“Where are the dinosaurs in the Bible?” “If I go to heaven, can I leave?” For Nyle Fort, MDiv ’14, questions like these were just the tip of the iceberg in his childhood years.
“I was very curious about things that had to do with my religious formation,” he explains. “I grew up in a lot of different denominations within the Black church, and I had a lot of questions that weren’t being answered.”
When Fort, the son of a mortician, moved from a Black working-class community to a diverse middle- and upper-class community, he started to ask questions about systemic inequities. “I noticed that the streets were paved, whereas in my old neighborhood we had a lot of potholes,” he says. “Our books were newer, and we had access to so many resources. I wondered why there is so much inequality if God is real.”
Fort’s pastor encouraged him to read the Bible from cover to cover and, eventually, to begin preaching at the age of sixteen.
From then on, Fort was a minister. But he never considered seminary until the end of his undergraduate studies, when he started to reflect on the “theological irresponsibility” he encountered in his youth. “I was in a very local context,” he explains. “A lot of the pastors and preachers in my tradition didn’t go to seminary. But I thought that you should have an understanding of the Bible that you preach from. While there was so much love and community and dynamism within the local communities that I was in, I also realized that it was lacking something.”
Seeking formal ministerial training, Fort enrolled at Princeton Theological Seminary, where he discovered a passion for activism and scholarship thanks to Mark Lewis Taylor, Maxwell M. Upson Professor of Theology and Culture. After Taylor hosted a lecture by political prisoner Mumia Abu-Jamal, Fort knew he would never be the same: “As soon as I left that class that day, I looked up his case, I read everything about him, and, a few days later, I went to my first protest.”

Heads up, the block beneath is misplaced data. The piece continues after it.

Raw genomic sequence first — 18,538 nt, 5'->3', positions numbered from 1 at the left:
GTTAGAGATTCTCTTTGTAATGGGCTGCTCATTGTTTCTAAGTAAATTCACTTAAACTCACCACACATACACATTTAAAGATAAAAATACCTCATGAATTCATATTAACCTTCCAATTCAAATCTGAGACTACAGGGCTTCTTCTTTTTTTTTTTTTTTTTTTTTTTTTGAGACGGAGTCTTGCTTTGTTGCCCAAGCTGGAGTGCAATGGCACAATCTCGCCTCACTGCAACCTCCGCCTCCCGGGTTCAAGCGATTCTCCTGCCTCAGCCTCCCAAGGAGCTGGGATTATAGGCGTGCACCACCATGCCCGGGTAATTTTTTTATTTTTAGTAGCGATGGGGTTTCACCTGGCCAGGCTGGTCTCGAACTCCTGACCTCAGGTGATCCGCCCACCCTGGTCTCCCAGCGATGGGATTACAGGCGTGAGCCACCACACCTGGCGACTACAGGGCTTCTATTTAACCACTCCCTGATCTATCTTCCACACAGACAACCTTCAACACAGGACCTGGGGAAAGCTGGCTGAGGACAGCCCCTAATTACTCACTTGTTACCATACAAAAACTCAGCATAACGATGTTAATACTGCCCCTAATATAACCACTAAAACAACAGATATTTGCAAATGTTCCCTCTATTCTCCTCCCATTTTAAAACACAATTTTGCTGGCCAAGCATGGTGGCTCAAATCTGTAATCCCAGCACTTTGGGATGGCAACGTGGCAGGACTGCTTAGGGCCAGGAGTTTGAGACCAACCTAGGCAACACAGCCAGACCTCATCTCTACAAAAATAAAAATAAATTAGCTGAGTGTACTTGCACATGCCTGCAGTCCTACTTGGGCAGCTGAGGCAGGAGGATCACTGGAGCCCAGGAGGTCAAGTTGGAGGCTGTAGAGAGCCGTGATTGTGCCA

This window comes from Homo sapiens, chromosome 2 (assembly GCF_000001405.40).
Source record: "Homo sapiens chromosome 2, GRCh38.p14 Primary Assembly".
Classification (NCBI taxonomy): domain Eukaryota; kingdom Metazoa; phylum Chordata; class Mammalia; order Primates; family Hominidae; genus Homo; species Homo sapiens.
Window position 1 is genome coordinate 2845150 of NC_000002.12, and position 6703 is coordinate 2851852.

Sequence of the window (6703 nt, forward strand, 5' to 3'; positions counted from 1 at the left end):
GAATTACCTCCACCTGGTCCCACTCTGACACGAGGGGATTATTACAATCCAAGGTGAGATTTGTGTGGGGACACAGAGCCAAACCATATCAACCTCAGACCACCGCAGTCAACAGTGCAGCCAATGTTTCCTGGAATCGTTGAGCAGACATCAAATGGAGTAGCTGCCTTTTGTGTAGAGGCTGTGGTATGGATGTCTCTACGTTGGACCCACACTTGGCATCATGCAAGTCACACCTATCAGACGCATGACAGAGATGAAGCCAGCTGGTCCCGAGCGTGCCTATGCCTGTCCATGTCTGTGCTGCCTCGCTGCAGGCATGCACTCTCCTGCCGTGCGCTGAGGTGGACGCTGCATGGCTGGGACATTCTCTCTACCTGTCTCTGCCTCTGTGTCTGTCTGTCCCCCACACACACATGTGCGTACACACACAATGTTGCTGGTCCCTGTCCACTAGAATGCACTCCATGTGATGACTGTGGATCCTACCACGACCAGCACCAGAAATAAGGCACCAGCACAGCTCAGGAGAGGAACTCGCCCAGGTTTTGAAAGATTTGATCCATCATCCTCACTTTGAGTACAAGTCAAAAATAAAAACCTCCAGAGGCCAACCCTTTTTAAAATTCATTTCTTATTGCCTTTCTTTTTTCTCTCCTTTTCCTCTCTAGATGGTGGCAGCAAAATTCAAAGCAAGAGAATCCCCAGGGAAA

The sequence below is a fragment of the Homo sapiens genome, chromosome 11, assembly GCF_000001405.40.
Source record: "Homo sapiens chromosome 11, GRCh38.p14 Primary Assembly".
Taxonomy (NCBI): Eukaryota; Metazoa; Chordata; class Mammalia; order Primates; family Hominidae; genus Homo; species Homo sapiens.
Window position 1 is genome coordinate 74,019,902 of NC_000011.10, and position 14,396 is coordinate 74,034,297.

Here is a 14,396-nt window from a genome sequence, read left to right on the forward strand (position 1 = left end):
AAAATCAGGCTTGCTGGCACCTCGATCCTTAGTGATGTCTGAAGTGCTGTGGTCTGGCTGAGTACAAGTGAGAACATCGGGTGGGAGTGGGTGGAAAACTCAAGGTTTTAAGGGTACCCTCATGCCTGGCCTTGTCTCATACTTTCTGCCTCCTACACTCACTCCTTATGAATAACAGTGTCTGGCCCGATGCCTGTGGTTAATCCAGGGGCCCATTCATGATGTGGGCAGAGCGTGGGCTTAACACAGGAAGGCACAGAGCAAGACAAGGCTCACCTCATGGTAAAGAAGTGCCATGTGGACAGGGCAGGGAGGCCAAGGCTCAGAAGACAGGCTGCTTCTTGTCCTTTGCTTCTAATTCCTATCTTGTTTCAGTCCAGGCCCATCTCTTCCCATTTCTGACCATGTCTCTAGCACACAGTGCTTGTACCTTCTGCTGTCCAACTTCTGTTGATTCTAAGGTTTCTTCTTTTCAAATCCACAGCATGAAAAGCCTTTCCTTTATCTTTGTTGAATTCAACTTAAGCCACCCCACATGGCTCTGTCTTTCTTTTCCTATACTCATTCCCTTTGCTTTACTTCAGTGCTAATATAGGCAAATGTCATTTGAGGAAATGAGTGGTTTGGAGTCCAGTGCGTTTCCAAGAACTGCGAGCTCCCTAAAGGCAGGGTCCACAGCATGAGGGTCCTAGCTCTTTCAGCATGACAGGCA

Encouraging Fort to engage with the work of Black scholars, to grapple theologically with systemic inequities, and to take this work beyond the classroom, Taylor helped Fort to hone his call. “Princeton Seminary was a great space for me to think through how to practice theology, how to practice my faith, which was rooted in justice and freedom,” he reflects.
Fort is currently pursuing a PhD at Princeton University. He is one of this year’s 23 Charlotte W. Newcombe Doctoral Dissertation Fellows, and the Newcombe award of $27,500 will support the final year of his dissertation, “Amazing Grief: The Politics of African American Mourning.” His scholarship, the culmination of his childhood questioning, his upbringing as the son of the mortician, and his twofold vocation of scholarship and activism, focuses on how Black American mourning shapes Black activism.
“All Black activism in the United States starts with a response to loss, whether it’s the loss of a life, whether it’s the loss of history, whether it’s the loss of a community through gentrification,” he continues. “All of these different ways that Black Americans have experienced loss, our responses to these losses ends up becoming the stuff of politics, the stuff of activism.”
Editor’s note: Tyler Davis, MDiv ’15, also received a Charlotte W. Newcombe Doctoral Dissertation Fellowship this year. An article on Davis and his scholarship will be published in the coming week.